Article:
The Star-K cites an argument about this between Rs Tzvi Pesach Frank and Yechiel Michel Tukachinsky. For extensive discussion, see Derekh Emunah (Terumot 2:1 Beiur Halacha sv Ochel).


2

Rambam writes (Maachalos Asuros 10:11-12): ספק ערלה וכלאי הכרם בארץ ישראל אסור. בסוריא והיא ארצות שכבש דוד מותר. כיצד היה כרם וערלה וענבים נמכרות חוצה לו. היה ירק זרוע בתוכו וירק נמכר חוצה לו. שמא ממנו הוא זה שמא מאחר. בסוריא מותר ובחוצה לארץ אפילו ראה הענבים יוצאות מכרם ערלה או ירק יוצא מן הכרם לוקח מהן. והוא שלא יראה אותו בוצר מן הערלה או לוקט ...


1

As per Kitzur Shulchan Aruch 6 it would seem forbidden to pray there. סעיף ו' צוֹאַת אָדָם, אַף עַל פִּי שֶׁאֵין לָהּ רֵיחַ רָע, וְכֵן צוֹאַת חָתוּל וּנְמִיָּה וְצוֹאַת תַּרְנְגוֹל אֱדוֹמִי (תַּרְנְגוֹל הֹדּוּ) (אינדיק) מַרְחִיקִים מֵהֶן. וּשְׁאָר צוֹאָה שֶׁל בְּהֵמָה חַיָּה וָעוֹף, מִסְּתָמָא אֵינָהּ מַסְרַחַת וְאֵין צְרִיכִים לְהַרְחִיק מֵהֶן. אֲבָל ...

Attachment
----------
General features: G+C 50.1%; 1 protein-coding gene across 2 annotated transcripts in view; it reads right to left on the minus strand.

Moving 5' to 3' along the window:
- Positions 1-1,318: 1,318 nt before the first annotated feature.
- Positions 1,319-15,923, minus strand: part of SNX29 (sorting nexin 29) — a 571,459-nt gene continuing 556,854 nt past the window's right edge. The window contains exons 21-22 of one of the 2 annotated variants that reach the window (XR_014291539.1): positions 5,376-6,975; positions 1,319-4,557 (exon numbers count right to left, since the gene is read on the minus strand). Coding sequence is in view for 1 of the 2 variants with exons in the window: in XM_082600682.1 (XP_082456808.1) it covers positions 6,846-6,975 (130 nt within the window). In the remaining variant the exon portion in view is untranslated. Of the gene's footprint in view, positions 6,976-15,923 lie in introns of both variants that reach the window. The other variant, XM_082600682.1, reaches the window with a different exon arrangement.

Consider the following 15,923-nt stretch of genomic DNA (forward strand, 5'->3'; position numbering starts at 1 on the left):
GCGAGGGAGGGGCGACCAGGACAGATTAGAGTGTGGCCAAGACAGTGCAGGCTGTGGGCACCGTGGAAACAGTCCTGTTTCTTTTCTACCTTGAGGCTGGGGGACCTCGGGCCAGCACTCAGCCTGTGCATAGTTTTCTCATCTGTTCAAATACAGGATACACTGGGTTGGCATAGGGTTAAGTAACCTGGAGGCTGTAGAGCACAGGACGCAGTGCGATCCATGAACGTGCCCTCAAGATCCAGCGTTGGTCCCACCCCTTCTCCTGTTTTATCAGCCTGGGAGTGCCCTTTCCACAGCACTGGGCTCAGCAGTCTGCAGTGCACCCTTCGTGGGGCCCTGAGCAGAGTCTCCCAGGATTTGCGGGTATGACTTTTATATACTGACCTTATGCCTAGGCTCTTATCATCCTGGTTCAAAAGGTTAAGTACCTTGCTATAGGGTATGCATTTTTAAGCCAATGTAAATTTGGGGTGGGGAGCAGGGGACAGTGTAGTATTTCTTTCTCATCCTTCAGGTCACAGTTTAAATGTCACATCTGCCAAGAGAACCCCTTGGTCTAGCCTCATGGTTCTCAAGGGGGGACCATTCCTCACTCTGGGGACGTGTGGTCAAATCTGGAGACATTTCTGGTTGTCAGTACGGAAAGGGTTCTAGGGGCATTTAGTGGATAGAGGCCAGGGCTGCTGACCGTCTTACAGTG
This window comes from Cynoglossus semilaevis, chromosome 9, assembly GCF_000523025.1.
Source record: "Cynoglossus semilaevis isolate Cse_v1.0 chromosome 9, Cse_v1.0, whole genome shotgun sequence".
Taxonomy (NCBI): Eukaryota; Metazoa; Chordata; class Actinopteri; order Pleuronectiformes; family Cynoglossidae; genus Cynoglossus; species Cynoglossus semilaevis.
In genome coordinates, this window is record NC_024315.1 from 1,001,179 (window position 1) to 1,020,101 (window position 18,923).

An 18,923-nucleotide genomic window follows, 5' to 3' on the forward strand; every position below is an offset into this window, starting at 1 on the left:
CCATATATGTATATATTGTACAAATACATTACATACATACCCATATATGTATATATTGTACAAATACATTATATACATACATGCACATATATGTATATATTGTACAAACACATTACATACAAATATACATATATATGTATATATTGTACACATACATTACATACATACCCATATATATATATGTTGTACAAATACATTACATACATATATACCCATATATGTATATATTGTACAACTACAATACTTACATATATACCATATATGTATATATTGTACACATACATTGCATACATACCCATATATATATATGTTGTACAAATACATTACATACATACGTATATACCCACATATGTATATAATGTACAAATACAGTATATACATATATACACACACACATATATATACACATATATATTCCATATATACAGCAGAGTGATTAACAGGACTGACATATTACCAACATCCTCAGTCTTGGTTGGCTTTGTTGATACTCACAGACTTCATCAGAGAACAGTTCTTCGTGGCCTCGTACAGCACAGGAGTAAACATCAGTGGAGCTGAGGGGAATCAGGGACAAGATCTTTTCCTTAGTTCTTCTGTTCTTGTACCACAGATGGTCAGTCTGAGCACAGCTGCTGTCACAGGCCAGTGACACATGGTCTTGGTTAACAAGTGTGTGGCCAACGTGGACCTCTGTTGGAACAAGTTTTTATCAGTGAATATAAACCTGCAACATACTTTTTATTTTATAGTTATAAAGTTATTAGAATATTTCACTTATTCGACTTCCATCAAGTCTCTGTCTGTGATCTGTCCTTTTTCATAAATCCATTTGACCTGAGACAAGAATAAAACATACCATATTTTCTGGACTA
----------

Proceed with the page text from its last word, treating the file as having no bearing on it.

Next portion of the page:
1

If I'm not mistaken, what you saw as "open/dispersed leaves" were, at one point, closed lulavim that later spread out. כך שמעתי.


1

According to a shmita gardening guide from the Israeli Religions Ministry, it seems that grass should be planted at least a month before shmita starts, as with a tree. They even recommend having it in before Tammuz, if i understand correctly. (See page 25 of linked document).


1

One of the requirements for schach is that it be something which cannot become tamei (impure), and therefore it cannot be a kli. In other words, it can't have been fashioned by a human with the intention of being used for something else. Therefore bamboo poles which were previously used for building a lion cage could not be used for schach. Every so often I ...


1

R Avrohom Yeshaya Karelitz (Chazon Ish Shevi'it 5:12) writes that were we to give Maaser Rishon nowadays to Leviyim on the basis that they claim the Levi Aliya in Shul, more people would lie and pretend to be Leviyim because of the financial benefit. However, most authorities seem to think that Maaser Rishon (taken from certain Tevel) should (at least ...